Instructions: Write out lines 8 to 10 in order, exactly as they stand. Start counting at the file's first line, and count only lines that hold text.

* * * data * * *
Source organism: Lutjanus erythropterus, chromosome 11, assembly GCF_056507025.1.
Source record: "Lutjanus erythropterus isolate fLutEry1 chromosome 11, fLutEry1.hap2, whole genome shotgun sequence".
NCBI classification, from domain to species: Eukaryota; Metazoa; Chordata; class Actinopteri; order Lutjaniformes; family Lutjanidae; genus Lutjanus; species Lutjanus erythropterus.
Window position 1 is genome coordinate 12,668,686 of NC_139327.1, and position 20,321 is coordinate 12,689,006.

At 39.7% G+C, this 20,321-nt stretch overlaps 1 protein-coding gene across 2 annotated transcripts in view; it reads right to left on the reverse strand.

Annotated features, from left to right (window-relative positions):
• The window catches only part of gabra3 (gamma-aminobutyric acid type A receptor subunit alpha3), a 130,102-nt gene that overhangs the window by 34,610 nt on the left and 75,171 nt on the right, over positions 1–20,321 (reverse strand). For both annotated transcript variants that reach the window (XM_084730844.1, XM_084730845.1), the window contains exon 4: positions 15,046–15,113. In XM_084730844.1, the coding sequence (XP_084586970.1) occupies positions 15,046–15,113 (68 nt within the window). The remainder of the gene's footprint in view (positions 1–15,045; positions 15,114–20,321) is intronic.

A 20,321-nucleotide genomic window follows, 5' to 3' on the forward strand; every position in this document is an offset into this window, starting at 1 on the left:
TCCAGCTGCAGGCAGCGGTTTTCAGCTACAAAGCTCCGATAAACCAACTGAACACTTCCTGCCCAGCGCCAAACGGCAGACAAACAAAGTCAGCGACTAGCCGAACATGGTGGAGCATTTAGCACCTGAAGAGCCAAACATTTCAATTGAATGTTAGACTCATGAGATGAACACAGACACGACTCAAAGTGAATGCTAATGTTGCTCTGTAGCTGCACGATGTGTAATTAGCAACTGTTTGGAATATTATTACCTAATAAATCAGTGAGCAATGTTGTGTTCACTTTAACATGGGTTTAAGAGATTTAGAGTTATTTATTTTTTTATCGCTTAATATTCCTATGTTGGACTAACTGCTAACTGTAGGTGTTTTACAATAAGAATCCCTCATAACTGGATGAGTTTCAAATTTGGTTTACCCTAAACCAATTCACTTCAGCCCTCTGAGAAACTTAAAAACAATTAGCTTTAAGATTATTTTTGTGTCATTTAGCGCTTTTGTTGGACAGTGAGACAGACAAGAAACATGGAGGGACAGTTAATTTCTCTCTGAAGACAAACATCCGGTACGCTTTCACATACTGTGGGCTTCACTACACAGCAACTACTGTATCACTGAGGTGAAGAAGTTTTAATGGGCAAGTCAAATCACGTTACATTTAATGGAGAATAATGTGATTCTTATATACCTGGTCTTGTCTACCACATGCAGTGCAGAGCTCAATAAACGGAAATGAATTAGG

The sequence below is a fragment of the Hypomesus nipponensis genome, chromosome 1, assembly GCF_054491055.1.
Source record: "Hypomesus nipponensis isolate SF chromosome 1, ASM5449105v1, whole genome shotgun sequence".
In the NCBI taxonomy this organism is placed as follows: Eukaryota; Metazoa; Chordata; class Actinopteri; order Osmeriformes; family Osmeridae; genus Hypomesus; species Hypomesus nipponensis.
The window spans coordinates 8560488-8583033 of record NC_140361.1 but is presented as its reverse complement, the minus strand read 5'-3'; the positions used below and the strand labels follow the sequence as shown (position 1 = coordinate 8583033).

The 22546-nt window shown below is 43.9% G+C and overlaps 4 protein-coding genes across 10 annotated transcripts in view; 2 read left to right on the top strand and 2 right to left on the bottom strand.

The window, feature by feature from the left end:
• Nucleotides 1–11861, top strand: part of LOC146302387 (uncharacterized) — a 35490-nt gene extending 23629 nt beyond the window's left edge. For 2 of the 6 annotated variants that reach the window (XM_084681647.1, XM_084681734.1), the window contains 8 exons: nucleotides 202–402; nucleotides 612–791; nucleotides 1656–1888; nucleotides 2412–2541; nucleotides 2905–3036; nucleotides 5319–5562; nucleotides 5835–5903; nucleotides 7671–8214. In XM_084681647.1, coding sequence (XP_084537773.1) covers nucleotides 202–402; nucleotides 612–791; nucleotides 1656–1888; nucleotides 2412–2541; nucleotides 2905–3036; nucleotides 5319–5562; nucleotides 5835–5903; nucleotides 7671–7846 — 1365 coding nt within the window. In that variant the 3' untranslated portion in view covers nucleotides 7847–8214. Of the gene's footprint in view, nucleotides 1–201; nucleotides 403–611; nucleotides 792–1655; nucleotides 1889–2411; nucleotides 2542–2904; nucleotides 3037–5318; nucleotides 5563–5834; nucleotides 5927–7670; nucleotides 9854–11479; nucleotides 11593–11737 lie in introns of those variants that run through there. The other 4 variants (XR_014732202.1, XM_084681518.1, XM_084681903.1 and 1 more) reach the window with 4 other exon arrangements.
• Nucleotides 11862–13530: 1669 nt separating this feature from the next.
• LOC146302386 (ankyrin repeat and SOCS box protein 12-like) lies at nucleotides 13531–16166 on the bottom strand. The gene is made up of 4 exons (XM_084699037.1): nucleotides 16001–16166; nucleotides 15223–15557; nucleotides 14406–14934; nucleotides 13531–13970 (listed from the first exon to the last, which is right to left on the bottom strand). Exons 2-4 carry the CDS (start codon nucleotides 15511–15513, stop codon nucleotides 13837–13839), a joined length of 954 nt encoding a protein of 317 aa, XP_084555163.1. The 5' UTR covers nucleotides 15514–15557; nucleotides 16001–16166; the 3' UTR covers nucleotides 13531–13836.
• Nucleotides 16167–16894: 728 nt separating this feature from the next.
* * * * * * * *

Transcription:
A 20,321-nucleotide genomic window follows, 5' to 3' on the forward strand; every position in this document is an offset into this window, starting at 1 on the left:
TCCAGCTGCAGGCAGCGGTTTTCAGCTACAAAGCTCCGATAAACCAACTGAACACTTCCTGCCCAGCGCCAAACGGCAGACAAACAAAGTCAGCGACTAGCCGAACATGGTGGAGCATTTAGCACCTGAAGAGCCAAACATTTCAATTGAATGTTAGACTCATGAGATGAACACAGACACGACTCAAAGTGAATGCTAATGTTGCTCTGTAGCTGCACGATGTGTAATTAGCAACTGTTTGGAATATTATTACCTAATAAATCAGTGAGCAATGTTGTGTTCACTTTAACATGGGTTTAAGAGATTTAGAGTTATTTATTTTTTTATCGCTTAATATTCCTATGTTGGACTAACTGCTAACTGTAGGTGTTTTACAATAAGAATCCCTCATAACTGGATGAGTTTCAAATTTGGTTTACCCTAAACCAATTCACTTCAGCCCTCTGAGAAACTTAAAAACAATTAGCTTTAAGATTATTTTTGTGTCATTTAGCGCTTTTGTTGGACAGTGAGACAGACAAGAAACATGGAGGGACAGTTAATTTCTCTCTGAAGACAAACATCCGGTACGCTTTCACATACTGTGGGCTTCACTACACAGCAACTACTGTATCACTGAGGTGAAGAAGTTTTAATGGGCAAGTCAAATCACGTTACATTTAATGGAGAATAATGTGATTCTTATATACCTGGTCTTGTCTACCACATGCAGTGCAGAGCTCAATAAACGGAAATGAATTAGG

The sequence below is a fragment of the Hypomesus nipponensis genome, chromosome 1, assembly GCF_054491055.1.